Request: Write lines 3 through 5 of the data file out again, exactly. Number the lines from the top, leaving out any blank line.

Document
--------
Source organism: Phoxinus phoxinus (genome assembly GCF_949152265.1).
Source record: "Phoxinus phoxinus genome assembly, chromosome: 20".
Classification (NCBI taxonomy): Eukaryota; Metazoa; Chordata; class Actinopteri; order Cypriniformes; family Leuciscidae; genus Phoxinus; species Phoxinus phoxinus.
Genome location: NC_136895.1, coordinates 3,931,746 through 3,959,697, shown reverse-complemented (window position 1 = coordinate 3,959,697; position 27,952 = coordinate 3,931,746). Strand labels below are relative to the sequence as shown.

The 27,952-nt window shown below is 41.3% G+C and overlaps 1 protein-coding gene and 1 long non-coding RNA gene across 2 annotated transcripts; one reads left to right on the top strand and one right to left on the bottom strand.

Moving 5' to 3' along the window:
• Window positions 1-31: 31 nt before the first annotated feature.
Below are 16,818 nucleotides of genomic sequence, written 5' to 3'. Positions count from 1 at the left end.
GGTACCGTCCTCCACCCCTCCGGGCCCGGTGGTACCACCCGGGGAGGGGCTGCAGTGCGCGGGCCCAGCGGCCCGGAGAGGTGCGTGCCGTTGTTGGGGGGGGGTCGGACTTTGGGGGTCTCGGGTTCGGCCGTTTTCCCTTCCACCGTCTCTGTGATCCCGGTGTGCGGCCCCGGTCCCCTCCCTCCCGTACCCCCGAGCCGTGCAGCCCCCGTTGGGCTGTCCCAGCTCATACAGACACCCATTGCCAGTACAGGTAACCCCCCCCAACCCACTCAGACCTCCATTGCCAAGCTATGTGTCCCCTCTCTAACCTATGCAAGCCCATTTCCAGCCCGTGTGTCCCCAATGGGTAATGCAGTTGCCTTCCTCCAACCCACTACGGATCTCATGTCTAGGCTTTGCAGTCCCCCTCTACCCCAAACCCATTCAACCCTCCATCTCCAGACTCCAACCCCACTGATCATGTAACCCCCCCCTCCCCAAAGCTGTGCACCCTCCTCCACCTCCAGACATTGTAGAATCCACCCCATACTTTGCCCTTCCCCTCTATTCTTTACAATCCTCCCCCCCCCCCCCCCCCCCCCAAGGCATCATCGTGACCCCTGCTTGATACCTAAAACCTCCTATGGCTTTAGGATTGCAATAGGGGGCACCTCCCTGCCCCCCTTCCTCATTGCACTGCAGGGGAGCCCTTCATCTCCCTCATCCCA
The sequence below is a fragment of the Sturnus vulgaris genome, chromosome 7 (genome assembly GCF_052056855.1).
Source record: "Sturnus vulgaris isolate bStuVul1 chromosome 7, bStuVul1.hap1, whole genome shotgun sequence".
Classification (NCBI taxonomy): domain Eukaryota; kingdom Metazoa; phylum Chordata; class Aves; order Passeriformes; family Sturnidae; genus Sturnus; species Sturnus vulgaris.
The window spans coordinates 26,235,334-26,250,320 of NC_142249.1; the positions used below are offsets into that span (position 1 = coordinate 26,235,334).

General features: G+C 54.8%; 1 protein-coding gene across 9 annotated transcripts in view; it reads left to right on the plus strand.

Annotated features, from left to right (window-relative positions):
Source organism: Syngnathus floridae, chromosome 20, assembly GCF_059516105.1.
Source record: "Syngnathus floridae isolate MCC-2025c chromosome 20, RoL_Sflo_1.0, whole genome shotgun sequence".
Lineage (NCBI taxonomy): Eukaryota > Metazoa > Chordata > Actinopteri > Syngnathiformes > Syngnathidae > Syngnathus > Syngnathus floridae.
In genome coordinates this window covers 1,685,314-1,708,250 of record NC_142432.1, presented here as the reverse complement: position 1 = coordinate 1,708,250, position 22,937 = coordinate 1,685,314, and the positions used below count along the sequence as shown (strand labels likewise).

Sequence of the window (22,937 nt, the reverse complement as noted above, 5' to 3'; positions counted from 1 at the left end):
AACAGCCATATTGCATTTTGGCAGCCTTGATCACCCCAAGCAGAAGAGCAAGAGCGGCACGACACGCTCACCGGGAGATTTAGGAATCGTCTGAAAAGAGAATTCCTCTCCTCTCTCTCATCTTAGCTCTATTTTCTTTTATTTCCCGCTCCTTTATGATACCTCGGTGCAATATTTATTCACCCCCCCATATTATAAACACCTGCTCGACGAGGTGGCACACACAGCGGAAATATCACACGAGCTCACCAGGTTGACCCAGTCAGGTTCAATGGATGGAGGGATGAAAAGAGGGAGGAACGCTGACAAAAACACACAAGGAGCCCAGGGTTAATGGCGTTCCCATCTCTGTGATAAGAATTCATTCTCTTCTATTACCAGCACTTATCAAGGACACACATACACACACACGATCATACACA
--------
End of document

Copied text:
Classification (NCBI taxonomy): Eukaryota; Metazoa; Chordata; class Actinopteri; order Cypriniformes; family Leuciscidae; genus Phoxinus; species Phoxinus phoxinus.
Genome location: NC_136895.1, coordinates 3,931,746 through 3,959,697, shown reverse-complemented (window position 1 = coordinate 3,959,697; position 27,952 = coordinate 3,931,746). Strand labels below are relative to the sequence as shown.

The 27,952-nt window shown below is 41.3% G+C and overlaps 1 protein-coding gene and 1 long non-coding RNA gene across 2 annotated transcripts; one reads left to right on the top strand and one right to left on the bottom strand.